Certainly, researchers working along these lines are likely to encounter tremendous difficulties in disclosing their results in journals and symposia or in getting their studies started and funded, in view of the current ideological and pharmaceutically driven climate.

We should be aware that we are stretching the original indications (major depressive episodes) of drugs of modest efficacy to include prevention of relapse, anxiety disorders and demoralization. Antidepressant drugs may speed improvement and change the boundary between “responders” and “non-responders.” However, when we prolong treatment to more than 6 to 9 months, we may recruit different phenomena, such as tolerance, episode acceleration, and paradoxical effects (not to mention prescription drug addictions! - Ed).


Preventive Psychiatry E-Newsletter # 56

Excerpts and Paraphrasing (by Gary G. Kohls, MD) from an article by Giovanni A. Fava, MD, in the Journal of Clinical Psychiatry 64:2, February 2003 page 123ff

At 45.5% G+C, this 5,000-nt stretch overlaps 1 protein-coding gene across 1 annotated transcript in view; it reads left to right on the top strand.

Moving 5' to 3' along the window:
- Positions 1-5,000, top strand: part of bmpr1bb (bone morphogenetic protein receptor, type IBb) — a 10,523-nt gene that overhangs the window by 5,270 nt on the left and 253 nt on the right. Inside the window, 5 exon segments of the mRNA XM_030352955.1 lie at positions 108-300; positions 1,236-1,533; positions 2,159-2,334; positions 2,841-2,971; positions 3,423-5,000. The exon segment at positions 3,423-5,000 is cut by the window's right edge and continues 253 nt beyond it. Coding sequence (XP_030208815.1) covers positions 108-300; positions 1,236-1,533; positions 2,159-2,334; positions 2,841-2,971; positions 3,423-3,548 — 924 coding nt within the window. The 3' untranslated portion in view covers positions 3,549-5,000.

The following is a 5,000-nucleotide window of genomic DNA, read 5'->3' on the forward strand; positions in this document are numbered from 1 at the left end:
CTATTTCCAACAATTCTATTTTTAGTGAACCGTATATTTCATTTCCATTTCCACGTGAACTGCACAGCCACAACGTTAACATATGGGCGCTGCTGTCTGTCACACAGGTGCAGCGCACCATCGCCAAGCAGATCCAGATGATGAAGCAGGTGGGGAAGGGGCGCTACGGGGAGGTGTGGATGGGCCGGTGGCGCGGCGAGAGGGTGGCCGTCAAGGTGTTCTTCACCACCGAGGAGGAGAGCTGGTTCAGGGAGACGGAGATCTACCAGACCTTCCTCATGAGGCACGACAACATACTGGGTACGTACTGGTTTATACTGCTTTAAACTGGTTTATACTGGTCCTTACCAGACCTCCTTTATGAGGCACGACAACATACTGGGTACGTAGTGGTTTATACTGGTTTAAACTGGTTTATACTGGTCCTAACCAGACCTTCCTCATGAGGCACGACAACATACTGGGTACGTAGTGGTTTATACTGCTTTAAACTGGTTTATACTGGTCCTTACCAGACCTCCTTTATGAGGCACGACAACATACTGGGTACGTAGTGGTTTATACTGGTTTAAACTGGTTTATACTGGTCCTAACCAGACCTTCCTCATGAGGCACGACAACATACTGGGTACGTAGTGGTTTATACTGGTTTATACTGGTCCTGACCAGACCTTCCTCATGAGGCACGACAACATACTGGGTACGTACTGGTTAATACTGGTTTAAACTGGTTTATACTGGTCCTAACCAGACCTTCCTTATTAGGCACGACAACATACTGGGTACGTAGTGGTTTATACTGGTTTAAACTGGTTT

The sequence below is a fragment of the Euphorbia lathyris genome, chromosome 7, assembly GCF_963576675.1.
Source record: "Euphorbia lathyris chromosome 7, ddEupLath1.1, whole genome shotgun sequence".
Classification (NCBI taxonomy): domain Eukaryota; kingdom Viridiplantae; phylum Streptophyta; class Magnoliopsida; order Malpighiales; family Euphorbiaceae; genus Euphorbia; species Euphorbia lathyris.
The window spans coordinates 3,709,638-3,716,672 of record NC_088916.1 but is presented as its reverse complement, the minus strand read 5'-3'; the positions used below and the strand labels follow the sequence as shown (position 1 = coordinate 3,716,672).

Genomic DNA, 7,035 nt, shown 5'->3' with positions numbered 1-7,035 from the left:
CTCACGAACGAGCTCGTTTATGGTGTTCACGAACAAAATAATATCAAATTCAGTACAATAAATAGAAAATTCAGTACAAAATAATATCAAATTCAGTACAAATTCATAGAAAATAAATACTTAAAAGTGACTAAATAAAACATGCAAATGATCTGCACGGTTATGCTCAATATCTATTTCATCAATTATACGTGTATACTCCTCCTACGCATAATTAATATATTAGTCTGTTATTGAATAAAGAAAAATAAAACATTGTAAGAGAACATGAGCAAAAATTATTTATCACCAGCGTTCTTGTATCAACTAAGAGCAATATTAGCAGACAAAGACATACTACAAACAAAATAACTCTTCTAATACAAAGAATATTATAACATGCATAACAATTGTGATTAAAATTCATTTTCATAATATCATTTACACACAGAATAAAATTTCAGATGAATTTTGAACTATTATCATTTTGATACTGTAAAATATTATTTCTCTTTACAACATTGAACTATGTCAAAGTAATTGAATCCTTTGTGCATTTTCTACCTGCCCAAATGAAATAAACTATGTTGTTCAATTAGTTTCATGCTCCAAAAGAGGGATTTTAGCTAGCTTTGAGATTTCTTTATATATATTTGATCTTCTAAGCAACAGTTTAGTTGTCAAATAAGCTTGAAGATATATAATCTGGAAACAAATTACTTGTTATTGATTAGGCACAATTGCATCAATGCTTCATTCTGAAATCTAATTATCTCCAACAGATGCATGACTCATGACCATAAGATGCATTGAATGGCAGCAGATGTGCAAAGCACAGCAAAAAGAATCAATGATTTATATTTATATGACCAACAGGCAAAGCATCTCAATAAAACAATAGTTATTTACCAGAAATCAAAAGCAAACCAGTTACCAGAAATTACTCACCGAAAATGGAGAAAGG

The mission of the Preventive Psychiatry E-Newsletter (PPEN) is to disseminate important information relating to issues of mental wellness, especially that which pertains to the many root causes of mental ill health (and therefore reveals potential strategies that can lead to the prevention of what are commonly mis-labeled "mental illnesses"). The information in PPENs is usually not readily available in the mainstream psychiatric and medical industry's professional journals. Most of the items passed on are derived from other sources, which PPEN believes to be accurate, but cannot guarantee. The editor of the PPEN (Gary G. Kohls, MD, Duluth, MN) does not accept responsibility for any errors or omissions. PPEN strives to provide references so that the reader can independently evaluate the validity of the information.

Mental health-related essays: http://www.ihealthtube.com/aspx/search.aspx?sp=GARY+G.+KOHLS&displayType=articles
Mental health-related videointerviews of Dr. Kohls available
and http://www.youtube.com/results?search_query=gary+kohls&aq=f